How China is building a 21st-century Silk Road

Foreign governments may welcome the country’s multibillion-dollar Belt and Road Initiative, but some of their citizens see it as a form of Chinese economic imperialism
By Diana Fu - Published on October 9, 2018

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One of cornerstones of President Xi Jinping’s dream for a renewed China is the Belt and Road Initiative, which has been dubbed a “21st-century Silk Road” — a reference to the historical trading route in Eurasia that catapulted imperial China into dominance. Today, the revived Silk Road has enormous reach, with a projected $900 billion in deals with 68 countries. The belt refers to a land route that connects China with much of Eurasia. The “road” is actually a maritime route that extends from China to South East Asia, the Gulf countries, North Africa, and Europe.

Instead of trading silk, the Chinese government is financing high-speed rails, dams, and gas pipelines in more than 60 countries. Will the initiative succeed? While some governments may welcome Chinese investment, not all citizens welcome what they see as a form of economic imperialism. The third episode of China: The Great Dragon, “China’s Westward March,” takes you along the contemporary Silk Road to witness the perils that Chinese businessmen and women face in Kazakhstan, Poland, and Germany.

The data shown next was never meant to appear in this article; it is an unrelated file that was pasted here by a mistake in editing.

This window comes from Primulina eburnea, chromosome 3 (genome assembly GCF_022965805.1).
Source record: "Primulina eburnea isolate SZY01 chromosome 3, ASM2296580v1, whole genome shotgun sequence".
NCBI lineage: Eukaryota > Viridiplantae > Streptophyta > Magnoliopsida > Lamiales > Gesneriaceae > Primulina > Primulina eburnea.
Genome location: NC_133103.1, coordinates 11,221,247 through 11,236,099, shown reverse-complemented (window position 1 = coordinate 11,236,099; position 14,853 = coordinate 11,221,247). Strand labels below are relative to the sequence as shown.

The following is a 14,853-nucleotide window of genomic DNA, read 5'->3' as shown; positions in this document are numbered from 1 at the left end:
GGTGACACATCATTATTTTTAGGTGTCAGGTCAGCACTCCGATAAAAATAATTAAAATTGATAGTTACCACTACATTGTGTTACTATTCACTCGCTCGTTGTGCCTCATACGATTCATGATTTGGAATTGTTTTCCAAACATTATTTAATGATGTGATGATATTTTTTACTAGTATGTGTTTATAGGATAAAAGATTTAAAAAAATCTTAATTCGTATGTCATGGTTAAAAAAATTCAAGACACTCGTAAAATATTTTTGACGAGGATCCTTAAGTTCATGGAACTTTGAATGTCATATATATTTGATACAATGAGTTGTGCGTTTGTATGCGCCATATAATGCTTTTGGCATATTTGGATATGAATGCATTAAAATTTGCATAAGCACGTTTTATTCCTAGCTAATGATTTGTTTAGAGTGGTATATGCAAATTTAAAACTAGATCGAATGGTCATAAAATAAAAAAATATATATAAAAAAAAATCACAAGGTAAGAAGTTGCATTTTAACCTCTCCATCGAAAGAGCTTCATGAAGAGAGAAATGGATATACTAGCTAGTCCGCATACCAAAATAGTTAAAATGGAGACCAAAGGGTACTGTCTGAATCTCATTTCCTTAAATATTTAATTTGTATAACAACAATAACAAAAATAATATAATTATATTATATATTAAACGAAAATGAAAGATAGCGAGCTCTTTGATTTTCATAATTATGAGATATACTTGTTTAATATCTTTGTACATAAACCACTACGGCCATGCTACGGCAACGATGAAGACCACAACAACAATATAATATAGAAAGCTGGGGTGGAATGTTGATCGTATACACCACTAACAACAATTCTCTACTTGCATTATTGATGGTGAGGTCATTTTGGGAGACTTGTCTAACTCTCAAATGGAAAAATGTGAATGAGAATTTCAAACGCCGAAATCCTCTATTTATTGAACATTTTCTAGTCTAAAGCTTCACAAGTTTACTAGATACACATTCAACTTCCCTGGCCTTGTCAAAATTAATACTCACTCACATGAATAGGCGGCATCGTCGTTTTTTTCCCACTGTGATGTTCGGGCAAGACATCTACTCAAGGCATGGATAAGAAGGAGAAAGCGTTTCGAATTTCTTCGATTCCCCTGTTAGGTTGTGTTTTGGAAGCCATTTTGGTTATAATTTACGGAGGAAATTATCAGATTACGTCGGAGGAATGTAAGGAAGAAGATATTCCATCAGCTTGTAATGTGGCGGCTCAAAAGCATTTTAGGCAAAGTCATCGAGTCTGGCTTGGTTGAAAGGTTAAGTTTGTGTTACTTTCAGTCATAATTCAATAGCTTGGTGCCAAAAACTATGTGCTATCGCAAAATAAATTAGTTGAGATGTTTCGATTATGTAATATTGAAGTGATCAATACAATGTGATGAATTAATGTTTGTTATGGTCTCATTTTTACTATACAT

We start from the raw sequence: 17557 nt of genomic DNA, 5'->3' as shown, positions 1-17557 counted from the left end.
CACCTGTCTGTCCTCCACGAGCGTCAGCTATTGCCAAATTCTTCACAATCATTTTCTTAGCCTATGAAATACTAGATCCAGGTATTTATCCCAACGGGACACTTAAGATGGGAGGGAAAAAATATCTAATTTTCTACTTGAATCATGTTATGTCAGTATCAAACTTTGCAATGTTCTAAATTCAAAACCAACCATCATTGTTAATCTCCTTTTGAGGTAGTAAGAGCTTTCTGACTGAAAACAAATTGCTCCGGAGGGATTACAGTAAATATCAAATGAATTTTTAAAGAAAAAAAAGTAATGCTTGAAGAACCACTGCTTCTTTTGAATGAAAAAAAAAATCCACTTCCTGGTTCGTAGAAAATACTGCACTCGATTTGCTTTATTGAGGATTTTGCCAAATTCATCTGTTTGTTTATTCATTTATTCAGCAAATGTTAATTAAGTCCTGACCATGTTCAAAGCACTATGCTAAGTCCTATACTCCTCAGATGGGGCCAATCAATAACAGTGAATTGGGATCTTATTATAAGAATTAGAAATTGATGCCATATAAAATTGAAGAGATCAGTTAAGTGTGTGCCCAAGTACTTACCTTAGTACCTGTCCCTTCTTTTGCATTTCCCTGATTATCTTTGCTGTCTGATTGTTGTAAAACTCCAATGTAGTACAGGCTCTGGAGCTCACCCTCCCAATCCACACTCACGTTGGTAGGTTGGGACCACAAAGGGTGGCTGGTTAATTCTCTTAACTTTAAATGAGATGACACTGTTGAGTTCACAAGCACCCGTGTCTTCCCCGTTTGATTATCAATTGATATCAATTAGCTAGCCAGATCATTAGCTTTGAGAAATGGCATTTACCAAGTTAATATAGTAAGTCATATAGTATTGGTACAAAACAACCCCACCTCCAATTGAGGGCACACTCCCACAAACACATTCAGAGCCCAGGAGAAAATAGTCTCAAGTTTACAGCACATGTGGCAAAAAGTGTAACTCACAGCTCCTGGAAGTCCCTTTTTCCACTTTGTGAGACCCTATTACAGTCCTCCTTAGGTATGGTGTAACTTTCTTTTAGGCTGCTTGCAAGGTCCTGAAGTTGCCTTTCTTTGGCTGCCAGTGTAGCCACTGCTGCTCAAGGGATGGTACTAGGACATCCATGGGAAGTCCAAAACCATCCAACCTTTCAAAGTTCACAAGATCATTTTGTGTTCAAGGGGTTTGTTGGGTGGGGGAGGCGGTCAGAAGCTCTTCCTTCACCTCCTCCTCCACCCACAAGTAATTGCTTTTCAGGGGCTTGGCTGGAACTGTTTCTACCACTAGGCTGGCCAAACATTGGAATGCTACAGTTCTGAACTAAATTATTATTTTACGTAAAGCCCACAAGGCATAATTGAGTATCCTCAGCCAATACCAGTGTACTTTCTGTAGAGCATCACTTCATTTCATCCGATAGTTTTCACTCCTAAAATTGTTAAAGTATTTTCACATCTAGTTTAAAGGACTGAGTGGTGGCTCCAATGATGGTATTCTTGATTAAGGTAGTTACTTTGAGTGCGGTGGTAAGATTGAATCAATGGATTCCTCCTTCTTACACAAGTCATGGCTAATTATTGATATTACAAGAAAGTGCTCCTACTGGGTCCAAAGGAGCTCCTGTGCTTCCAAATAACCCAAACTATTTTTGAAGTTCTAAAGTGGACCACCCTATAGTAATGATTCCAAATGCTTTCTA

While China is expanding its global reach, its domestic landscape is transforming as we speak.  The fourth episode, “Exodus of 100 Million Farmers,” delves deep into the heart of China’s vanishing urban villages and the fate of migrant workers who are now being forced to leave the megacities. Urban villages were created when cities expanded so rapidly that they swallowed up rural villages overnight.  Cramped and dirty as they may be, they provide cheap housing and a source of livelihood for migrant workers who come from the rural areas to the large cities to work. 

Why does the government want to get rid of these villages?  The grand plan is to cap the size of megacities such as Beijing and Shanghai, which are overflowing. The government wants to redirect migrant workers and farmers to smaller cities so that they can become urban residents. This is proving to be an overwhelming task. The documentary follows the fortunes of two migrant-worker families that face a stark choice: sell their land rights in the countryside to buy an apartment in the megacity, or try to set up shop in a newly created city where the malls are still empty. 

Diana Fu, host of TVO's China: Here and Now documentary series, is an assistant professor of Asia politics at the University of Toronto. She is the author of Mobilizing Without the Masses: Control and Contention in China.

China: Here and Now is a major, multi-part documentary series that examines the cultural, economic, and political implications of China's growing global influence. It airs on TVO Tuesday nights until November 13. Or, stream it at TVO.org


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